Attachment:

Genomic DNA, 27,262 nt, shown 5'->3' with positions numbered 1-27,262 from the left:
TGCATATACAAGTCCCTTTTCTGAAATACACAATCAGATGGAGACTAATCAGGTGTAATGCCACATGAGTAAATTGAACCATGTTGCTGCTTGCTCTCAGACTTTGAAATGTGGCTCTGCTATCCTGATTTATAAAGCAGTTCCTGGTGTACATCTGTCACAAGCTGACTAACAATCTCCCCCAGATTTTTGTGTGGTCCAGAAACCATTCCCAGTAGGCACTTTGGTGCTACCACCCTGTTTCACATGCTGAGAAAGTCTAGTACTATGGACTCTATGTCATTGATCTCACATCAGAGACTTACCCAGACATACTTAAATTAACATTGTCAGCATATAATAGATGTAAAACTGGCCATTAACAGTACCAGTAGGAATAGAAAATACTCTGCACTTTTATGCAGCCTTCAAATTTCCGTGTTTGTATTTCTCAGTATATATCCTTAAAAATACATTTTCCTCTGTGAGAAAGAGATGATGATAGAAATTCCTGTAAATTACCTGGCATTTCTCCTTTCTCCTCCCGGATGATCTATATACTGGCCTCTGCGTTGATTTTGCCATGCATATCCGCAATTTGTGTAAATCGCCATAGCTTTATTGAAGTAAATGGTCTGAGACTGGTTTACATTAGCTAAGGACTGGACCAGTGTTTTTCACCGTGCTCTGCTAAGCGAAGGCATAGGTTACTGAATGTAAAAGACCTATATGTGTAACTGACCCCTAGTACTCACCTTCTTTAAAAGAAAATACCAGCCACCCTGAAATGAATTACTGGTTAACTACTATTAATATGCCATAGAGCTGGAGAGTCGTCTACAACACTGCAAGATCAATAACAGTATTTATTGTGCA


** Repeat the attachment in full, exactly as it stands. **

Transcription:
Genomic DNA, 27,262 nt, shown 5'->3' with positions numbered 1-27,262 from the left:
TGCATATACAAGTCCCTTTTCTGAAATACACAATCAGATGGAGACTAATCAGGTGTAATGCCACATGAGTAAATTGAACCATGTTGCTGCTTGCTCTCAGACTTTGAAATGTGGCTCTGCTATCCTGATTTATAAAGCAGTTCCTGGTGTACATCTGTCACAAGCTGACTAACAATCTCCCCCAGATTTTTGTGTGGTCCAGAAACCATTCCCAGTAGGCACTTTGGTGCTACCACCCTGTTTCACATGCTGAGAAAGTCTAGTACTATGGACTCTATGTCATTGATCTCACATCAGAGACTTACCCAGACATACTTAAATTAACATTGTCAGCATATAATAGATGTAAAACTGGCCATTAACAGTACCAGTAGGAATAGAAAATACTCTGCACTTTTATGCAGCCTTCAAATTTCCGTGTTTGTATTTCTCAGTATATATCCTTAAAAATACATTTTCCTCTGTGAGAAAGAGATGATGATAGAAATTCCTGTAAATTACCTGGCATTTCTCCTTTCTCCTCCCGGATGATCTATATACTGGCCTCTGCGTTGATTTTGCCATGCATATCCGCAATTTGTGTAAATCGCCATAGCTTTATTGAAGTAAATGGTCTGAGACTGGTTTACATTAGCTAAGGACTGGACCAGTGTTTTTCACCGTGCTCTGCTAAGCGAAGGCATAGGTTACTGAATGTAAAAGACCTATATGTGTAACTGACCCCTAGTACTCACCTTCTTTAAAAGAAAATACCAGCCACCCTGAAATGAATTACTGGTTAACTACTATTAATATGCCATAGAGCTGGAGAGTCGTCTACAACACTGCAAGATCAATAACAGTATTTATTGTGCA